The keto diet might be more than just a trendy health fad.
An ultra-low carb diet can significantly lower blood-sugar levels in people who are pre-diabetic, according to a study.
The ketogenic diet involves drastically reducing carbohydrate intake and replacing it with foods high in fat and protein.
Advocates claim it can cause a myriad of health benefits, from keeping the mind sharp to improving heart health.
While many of the claims have proved to be bogus or unprovable, the latest study indicates the diet can prevent type 2 diabetes for those at highest risk.
Researchers looked at 150 people aged 40 to 70 whose blood-sugar ranged from prediabetic to diabetic levels and who were not taking medication for the condition.
One group ate their normal diet and were monitored for six months. The rest ate the equivalent of just 16 grams of carbs per month, the same as just one slice of bread.
People with diabetes or prediabetes who consumed no more than 60mgs per day of carbohydrates over six months saw lower hemoglobin A1c levels than people who stuck to their normal diets.
By the end of the study, those in the low-carb group saw a 0.26 per cent decrease in hemoglobin A1c, or, the amount of glucose (sugar) in your blood.
Switching to an ultra-low carb diet could be enough to help prediabetics stave off worsening A1c levels, potentially avoiding a diabetes diagnosis.
What is the keto diet and is it safe?
- According to Healthline, the keto diet is a ‘low carb, high fat diet’ which ‘involves drastically reducing carbohydrate intake and replacing it with fat’
- The reduction in carbs puts your body into a metabolic state called ketosis. When this happens, your body becomes ‘incredibly efficient at burning fat for energy’
- UChicagoMedicine reported that the keto diet could cause low blood pressure, kidney stones, constipation, nutrient deficiencies, and an increased risk of heart disease
- MayoClinic also claimed, ‘There’s very little evidence to show that this type of eating is effective – or safe – over the long term for anything other than epilepsy. Plus, very low carbohydrate diets tend to have higher rates of side effects, including constipation, headaches, bad breath and more. Also, meeting the diet’s requirements means cutting out many healthy foods, making it difficult to meet your micronutrient needs’
The group that maintained their normal diets saw their A1c levels drop only about 0.10 to 0.02 percent.
People in the low-carb group saw A1c levels drop 0.23 per cent more than the people in the group who maintained their normal diets.
Dr Kirsten Dorans, lead author and assistant professor of epidemiology at Tulane University School of Public Health and Tropical Medicine called these findings ‘modest but clinically relevant.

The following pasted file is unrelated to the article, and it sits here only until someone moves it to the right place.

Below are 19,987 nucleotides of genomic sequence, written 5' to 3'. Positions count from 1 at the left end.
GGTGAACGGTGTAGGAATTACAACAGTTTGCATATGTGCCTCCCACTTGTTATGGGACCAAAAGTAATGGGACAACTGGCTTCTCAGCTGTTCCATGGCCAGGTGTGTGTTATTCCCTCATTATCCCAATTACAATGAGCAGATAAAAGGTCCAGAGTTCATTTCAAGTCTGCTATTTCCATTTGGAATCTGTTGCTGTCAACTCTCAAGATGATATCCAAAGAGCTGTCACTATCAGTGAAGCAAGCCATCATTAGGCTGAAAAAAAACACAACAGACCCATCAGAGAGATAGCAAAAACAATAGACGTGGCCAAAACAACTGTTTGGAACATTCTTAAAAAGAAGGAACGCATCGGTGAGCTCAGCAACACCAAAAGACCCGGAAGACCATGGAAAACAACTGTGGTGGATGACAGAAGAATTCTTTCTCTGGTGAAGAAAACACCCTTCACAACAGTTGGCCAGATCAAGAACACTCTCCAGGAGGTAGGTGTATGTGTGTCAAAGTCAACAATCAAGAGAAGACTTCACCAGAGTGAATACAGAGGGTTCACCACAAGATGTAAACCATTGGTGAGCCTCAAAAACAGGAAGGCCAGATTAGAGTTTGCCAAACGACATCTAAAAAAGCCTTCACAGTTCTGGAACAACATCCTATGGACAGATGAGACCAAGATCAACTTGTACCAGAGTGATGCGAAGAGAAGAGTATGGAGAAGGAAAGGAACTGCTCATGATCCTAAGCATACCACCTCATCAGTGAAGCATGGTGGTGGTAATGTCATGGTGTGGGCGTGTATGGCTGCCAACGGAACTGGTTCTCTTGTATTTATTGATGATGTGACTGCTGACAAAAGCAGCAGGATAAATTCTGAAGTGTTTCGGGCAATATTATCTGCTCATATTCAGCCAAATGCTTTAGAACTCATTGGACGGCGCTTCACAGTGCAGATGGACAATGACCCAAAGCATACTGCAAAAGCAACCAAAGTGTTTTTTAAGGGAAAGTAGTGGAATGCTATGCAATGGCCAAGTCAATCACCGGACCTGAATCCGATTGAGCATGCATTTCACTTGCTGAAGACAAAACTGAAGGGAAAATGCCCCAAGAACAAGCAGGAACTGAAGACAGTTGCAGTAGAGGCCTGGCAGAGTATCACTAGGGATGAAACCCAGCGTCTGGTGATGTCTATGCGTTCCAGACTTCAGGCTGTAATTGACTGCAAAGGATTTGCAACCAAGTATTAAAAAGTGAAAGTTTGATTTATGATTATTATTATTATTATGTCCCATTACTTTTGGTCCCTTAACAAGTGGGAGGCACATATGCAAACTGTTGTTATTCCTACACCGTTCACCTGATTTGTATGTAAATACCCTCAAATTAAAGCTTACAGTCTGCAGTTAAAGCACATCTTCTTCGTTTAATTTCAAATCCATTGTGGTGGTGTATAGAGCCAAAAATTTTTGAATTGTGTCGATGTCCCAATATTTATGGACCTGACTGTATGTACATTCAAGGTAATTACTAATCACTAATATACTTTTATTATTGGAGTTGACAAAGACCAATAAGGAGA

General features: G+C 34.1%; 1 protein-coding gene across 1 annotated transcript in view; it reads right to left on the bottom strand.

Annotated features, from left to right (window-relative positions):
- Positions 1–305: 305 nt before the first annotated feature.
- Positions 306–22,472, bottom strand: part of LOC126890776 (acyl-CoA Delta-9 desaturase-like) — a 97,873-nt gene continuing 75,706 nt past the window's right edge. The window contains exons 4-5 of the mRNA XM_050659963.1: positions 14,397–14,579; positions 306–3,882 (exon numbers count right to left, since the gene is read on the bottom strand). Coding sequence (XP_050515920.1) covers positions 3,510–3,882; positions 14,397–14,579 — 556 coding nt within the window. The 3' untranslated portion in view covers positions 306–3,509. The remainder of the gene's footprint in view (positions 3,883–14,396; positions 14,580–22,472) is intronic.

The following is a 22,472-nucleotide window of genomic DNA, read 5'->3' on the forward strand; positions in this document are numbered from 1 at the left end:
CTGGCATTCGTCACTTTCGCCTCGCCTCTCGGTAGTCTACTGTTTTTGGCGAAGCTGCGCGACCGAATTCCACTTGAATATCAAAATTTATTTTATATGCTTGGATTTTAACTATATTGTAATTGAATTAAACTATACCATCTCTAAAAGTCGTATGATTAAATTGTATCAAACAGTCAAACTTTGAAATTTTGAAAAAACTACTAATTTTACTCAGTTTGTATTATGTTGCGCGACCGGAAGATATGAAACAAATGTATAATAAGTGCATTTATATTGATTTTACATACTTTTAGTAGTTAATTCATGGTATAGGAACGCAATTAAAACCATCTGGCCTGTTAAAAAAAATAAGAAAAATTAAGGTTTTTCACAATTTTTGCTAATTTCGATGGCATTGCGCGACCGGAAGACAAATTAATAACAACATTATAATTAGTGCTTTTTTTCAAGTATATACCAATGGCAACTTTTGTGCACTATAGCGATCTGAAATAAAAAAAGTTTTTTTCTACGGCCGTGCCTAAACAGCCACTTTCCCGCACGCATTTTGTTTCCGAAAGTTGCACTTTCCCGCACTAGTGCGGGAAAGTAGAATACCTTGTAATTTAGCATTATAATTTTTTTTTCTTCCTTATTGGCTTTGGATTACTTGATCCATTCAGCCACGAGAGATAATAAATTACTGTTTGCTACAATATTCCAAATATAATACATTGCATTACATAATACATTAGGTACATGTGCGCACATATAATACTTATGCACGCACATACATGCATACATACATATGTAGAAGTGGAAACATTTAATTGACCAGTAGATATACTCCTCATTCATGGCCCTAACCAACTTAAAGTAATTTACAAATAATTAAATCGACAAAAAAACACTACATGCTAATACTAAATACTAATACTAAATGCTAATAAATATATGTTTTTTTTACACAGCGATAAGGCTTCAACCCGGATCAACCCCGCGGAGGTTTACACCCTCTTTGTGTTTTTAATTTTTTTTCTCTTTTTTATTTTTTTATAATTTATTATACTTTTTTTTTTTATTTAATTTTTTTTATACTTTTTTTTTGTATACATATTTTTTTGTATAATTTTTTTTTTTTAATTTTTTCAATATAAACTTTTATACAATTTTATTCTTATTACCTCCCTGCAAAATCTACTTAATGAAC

‘The key message is that a low-carbohydrate diet, if maintained, might be a useful approach for preventing and treating Type 2 diabetes, though more research is needed.’
The findings have been published in the journal JAMA Network Open.
Approximately 37 million Americans have diabetes and type 2 diabetes makes up 90 per cent of those cases.
Meanwhile, an estimated 96 million US adults have prediabetes.
Risk factors for developing diabetes include being overweight, having a family history of diabetes, not maintaining an active lifestyle, and consuming a lot of alcohol and fats.
People older than 35 and those who are African American, American Indian, Asian American, Hispanic/Latino, or Pacific Islander have a predisposition toward type 2 diabetes.
People living with diabetes are encouraged by healthcare professionals to maintain a low-carb diet, which can help diabetics manage their blood sugar better, decrease medication needs, and reduce the risk of diabetic complications such as heart disease, chronic kidney disease, and nerve damage.
The American Diabetes Association officially recommends people with diabetes and prediabetes stick to low-carbohydrate, low glycemic index, and high-protein diets to help manage their blood sugar.
The study does not say that diet alone can manage a person’s blood glucose levels, but Dr Dorans said it opens the door for more investigation.
Dr Dorans said: ‘We already know that a low-carbohydrate diet is one dietary approach used among people who have Type 2 diabetes, but there is not as much evidence on effects of this diet on blood sugar in people with prediabetes.’
‘Future work could be done to see if this dietary approach may be an alternative approach for Type 2 diabetes prevention,’ she added.